Harvey B. Pollard, M.D., Ph.D.

Harvey B. Pollard, M.D., Ph.D.

harvey pollard

Name: Harvey B. Pollard, M.D., Ph.D.

Department of Primary Appointment: Anatomy, Physiology & Genetics
Position: Department Chair
Title: Professor & Chair

Affiliated Departments: Molecular & Cell Biology, Neuroscience

Research Interests:
Neuroendocrine and Exocrine Secretory Processes

Email: harvey.pollard@usuhs.edu (link sends e-mail)
Office Phone: (301) 295-9365

Department Website
PubMed Listing


M. D. 1973, Ph.D., 1969 University of Chicago



Our laboratory focuses attention on the molecular basis of various secretory processes whose dysfunction results in human disease. Neurotransmitter and neurohormone release occur from nerve terminals, endocrine, and exocrine cells by a fusion mechanism sensitive to ionic calcium, GTP, protein kinase C, and other kinases. Two disease-related applications of these interests have been pursued: Synexin (annexin VII, ANX7) is a Ca2+ channel protein and newly identified member of the GTPase Superfamily which uniquely fuses membranes, and is regulated by Ca2+, GTP and various protein kinases. It is also a newly identified component of the "fusion machine" which is believed to mediate docking and fusion during exocytotic secretion. Defects in these processes have been implicated in the pathologies of hypertension and diabetes, among others. These exciting results have prompted Dr. Pollard to investigate how the protein works in vivo using methods of site directed mutagenesis, prokaryotic and eukaryotic mutant protein expression, adenovirus transduction, and transgenic and knockout technologies.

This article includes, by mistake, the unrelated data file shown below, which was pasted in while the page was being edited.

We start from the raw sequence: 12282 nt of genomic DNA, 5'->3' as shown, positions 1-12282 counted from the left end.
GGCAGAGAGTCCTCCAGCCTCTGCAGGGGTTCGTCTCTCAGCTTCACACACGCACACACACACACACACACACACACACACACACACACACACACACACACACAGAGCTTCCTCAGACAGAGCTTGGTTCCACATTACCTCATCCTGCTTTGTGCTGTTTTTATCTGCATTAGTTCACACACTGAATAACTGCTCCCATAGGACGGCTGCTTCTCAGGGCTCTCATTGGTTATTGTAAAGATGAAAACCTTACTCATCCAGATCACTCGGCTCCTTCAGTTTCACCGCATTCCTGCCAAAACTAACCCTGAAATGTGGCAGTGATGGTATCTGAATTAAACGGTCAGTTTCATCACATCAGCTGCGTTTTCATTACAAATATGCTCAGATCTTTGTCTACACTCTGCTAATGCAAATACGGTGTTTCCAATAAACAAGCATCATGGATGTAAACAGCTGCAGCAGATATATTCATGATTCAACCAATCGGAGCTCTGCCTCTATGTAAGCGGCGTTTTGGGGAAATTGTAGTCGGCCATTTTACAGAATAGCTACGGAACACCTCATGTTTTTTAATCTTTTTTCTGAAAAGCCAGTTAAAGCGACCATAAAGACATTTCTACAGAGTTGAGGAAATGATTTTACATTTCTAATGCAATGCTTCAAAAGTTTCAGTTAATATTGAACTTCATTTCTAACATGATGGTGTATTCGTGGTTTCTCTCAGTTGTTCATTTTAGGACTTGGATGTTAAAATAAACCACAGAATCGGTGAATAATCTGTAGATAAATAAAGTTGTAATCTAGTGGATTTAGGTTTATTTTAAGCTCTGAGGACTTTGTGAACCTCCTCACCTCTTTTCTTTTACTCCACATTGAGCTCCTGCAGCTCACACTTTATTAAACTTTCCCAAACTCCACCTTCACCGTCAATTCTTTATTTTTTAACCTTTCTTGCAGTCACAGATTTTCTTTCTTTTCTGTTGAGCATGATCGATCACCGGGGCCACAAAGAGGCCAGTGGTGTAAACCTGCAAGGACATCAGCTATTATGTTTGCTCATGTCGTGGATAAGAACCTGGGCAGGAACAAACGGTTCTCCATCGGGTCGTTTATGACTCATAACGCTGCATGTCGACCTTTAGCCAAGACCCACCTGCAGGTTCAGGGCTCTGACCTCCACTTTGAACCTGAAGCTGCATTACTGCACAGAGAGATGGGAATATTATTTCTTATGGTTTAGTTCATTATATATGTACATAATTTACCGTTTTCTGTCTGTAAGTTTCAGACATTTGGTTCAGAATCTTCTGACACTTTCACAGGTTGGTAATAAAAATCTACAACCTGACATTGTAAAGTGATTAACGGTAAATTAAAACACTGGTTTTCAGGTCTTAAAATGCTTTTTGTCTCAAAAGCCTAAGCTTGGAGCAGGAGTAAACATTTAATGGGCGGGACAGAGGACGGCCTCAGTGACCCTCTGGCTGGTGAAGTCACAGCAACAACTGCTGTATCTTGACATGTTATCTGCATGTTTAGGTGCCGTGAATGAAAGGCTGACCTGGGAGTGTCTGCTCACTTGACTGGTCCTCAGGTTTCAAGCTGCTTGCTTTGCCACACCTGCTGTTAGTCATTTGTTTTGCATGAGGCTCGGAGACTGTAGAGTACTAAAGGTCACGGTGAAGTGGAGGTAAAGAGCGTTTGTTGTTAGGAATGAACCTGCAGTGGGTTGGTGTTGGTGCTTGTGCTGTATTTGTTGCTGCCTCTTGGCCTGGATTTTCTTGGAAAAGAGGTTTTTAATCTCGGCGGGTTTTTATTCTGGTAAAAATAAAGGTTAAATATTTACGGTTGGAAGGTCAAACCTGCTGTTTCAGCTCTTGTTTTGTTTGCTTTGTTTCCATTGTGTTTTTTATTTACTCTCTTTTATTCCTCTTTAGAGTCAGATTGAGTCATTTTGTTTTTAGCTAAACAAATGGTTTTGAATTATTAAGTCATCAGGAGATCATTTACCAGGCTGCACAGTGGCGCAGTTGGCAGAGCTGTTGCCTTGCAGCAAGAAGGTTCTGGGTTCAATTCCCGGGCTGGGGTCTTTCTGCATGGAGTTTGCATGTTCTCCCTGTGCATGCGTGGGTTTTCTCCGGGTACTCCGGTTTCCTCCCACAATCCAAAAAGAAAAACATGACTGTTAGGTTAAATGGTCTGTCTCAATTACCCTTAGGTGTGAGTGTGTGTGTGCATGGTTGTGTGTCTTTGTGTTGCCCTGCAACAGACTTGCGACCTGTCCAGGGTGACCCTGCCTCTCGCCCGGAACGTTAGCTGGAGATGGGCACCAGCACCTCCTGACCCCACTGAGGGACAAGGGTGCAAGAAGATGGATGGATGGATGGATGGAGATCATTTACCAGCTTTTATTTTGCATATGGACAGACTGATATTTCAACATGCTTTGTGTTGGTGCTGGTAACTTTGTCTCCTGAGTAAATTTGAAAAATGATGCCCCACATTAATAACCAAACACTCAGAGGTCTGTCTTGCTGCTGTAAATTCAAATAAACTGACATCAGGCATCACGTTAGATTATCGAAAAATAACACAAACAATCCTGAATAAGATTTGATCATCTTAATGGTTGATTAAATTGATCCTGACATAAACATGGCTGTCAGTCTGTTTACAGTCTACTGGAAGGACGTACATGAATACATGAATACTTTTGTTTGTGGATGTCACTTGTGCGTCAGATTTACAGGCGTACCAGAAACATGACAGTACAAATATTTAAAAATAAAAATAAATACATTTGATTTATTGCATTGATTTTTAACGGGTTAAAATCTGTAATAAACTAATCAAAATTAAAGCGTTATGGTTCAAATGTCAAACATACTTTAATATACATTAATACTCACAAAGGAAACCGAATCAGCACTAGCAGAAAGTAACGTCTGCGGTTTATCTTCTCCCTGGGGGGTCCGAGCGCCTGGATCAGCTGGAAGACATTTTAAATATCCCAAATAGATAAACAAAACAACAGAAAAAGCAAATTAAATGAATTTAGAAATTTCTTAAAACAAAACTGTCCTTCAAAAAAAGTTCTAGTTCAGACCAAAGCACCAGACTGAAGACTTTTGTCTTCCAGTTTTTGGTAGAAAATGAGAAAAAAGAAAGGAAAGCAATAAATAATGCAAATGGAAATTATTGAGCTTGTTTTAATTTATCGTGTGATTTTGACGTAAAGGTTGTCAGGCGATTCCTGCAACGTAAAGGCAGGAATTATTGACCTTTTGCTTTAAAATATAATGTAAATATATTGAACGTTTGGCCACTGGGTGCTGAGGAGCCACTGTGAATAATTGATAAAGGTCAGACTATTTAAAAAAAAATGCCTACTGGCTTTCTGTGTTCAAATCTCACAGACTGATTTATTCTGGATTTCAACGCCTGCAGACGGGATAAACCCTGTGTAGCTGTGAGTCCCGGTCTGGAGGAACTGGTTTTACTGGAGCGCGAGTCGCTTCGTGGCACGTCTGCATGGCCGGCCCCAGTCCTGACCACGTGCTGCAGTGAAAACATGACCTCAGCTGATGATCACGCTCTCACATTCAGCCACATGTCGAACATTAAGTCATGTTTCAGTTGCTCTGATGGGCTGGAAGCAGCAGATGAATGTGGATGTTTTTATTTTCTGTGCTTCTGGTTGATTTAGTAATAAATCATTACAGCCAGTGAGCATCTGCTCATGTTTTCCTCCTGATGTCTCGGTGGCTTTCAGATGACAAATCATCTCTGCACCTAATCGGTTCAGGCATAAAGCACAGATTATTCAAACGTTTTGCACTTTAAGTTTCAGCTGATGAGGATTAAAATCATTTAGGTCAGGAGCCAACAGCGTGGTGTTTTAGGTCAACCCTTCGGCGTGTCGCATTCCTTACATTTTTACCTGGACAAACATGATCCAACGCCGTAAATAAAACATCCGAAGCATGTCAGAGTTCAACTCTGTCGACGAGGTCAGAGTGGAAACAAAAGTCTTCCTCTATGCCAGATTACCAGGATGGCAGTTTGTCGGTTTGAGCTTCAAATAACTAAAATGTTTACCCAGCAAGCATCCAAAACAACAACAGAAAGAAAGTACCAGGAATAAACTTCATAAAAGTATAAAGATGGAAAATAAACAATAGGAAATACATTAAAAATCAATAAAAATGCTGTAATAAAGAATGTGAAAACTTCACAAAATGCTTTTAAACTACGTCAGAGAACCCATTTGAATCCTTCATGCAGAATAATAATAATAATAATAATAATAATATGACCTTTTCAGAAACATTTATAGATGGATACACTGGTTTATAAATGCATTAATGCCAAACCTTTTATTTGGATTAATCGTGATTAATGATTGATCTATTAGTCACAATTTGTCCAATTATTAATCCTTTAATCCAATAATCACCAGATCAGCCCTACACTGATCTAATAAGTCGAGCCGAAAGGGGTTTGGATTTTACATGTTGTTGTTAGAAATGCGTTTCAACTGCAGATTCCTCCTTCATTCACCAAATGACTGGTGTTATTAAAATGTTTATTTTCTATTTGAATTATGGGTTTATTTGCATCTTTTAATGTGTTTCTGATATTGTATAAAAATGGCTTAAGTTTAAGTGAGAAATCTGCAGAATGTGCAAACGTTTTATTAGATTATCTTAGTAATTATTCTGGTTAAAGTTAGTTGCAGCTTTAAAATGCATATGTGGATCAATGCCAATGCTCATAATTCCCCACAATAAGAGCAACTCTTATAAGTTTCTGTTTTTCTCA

We have also applied our insights from synexin studies to the Cystic Fibrosis Transmembrane Conductance Regulator (CFTR), which is important for exocrine secretory processes. This protein, which is defective in the most common genetic disease, cystic fibrosis (CF), has nucleotide binding domains which are highly homologous with the annexin gene family. Like annexins, these domains interact specifically with the membrane, and mutations known to cause CF disrupt these interactions. Molecular analysis of the structure of these domains have led to our development of compounds which are currently being tested clinically for treatment of cystic fibrosis. In addition to conventional molecular methods employed for this study, our other approaches include fluorescence spectroscopy, confocal microscopy, lipid biochemistry, and organic synthesis.